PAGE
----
By Rose Talbot
You might be a psychology major if… you have strong opinions on Freud, always know exactly what helpful advice to give your friends, and can’t enjoy shows like Dexter or Hannibal without some intense psychoanalysis going on. Psychology majors are often deep thinkers, analytical advisers and careful listeners. You get to delve deeply into one of the world’s most fascinating mysteries — why we are who we are. As it turns out, there’s a lot more to learn than just how to take 12-question personality tests.
What you’ll be doing
Psychology majors differ depending on whether you’re earning a B.A. or a B.S. With a B.S. you’re dealing with a more clinical view of psychology and science-based classes. If science isn’t really your thing but you still love psychology, a B.A. might be for you.
You can get assignments like spending 40 hours over the course of a semester with a nursing home resident and recording the experience. Or you could be asked to volunteer with kids and graph their development. The psychology department at Messiah College offers courses such as human sexuality, abnormal psychology, and adolescent development – all of which sound a lot more interesting than a poetry class to me.
Psychology offers students a chance to look at the world in a very real and practical way, skills that can be used in any number of careers after graduation.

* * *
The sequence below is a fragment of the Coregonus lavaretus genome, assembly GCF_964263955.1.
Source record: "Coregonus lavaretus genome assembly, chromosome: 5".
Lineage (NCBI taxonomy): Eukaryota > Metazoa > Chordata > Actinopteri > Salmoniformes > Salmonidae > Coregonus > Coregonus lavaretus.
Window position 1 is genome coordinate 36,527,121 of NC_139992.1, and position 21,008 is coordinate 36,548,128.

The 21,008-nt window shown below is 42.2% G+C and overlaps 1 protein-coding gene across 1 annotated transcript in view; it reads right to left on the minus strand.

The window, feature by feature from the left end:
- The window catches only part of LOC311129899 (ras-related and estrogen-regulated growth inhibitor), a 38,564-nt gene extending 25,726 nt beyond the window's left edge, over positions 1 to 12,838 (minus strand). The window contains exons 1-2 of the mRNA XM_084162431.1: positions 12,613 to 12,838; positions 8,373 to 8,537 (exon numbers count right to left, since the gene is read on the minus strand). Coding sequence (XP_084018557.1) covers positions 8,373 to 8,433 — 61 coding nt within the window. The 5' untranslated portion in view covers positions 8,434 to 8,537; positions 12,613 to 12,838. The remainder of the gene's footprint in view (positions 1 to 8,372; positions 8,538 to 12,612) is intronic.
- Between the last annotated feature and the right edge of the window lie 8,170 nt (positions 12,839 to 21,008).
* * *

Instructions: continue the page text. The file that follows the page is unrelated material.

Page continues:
“It’s helpful when people ask me for advice. I used to just tell them what I think, but after taking a lot of psychology classes, I realized I shouldn’t be telling people anything. I should be helping them figure out the answers for themselves.” – Andrea Yong, Messiah College, 2016
“Studying how people think, why they think that, and what motivates different behavior and social norms was intriguing. The major offered me all of that and taught me many valuable and practical lessons that I have used since learning them.” – Tim Talbot, Messiah College, 2014
“I chose to study psychology because it seemed like an appropriate balance between hard sciences while still having areas to ponder and converse about in classroom discussion. It also seemed like a relevant major at the time to use for societal contribution.”– Chrissie Brown, Messiah College, 2014.
“I’ve started to automatically analyze everything and keep thinking about everything, which is probably not very healthy. What if I just want a normal conversation?” – Andrea Yong
“It’s a very general field of study, which can make finding well-paying jobs afterward hard. Plus, ridiculously long papers.” – Tim Talbot
“It is too broad, so much so that I can’t really make a decent income from it because it’s almost below entry-level jobs. You have to climb your way up through schooling and experience. That’s not always practical, especially the schooling part when one is trying to pay off undergraduate fees.” – Chrissie Brown
Every psychology major will say the same thing: psych is a broad field. You’re essentially studying the way people think, a skill that can translate into any number of professional fields, from being a trauma counselor to working with law enforcement.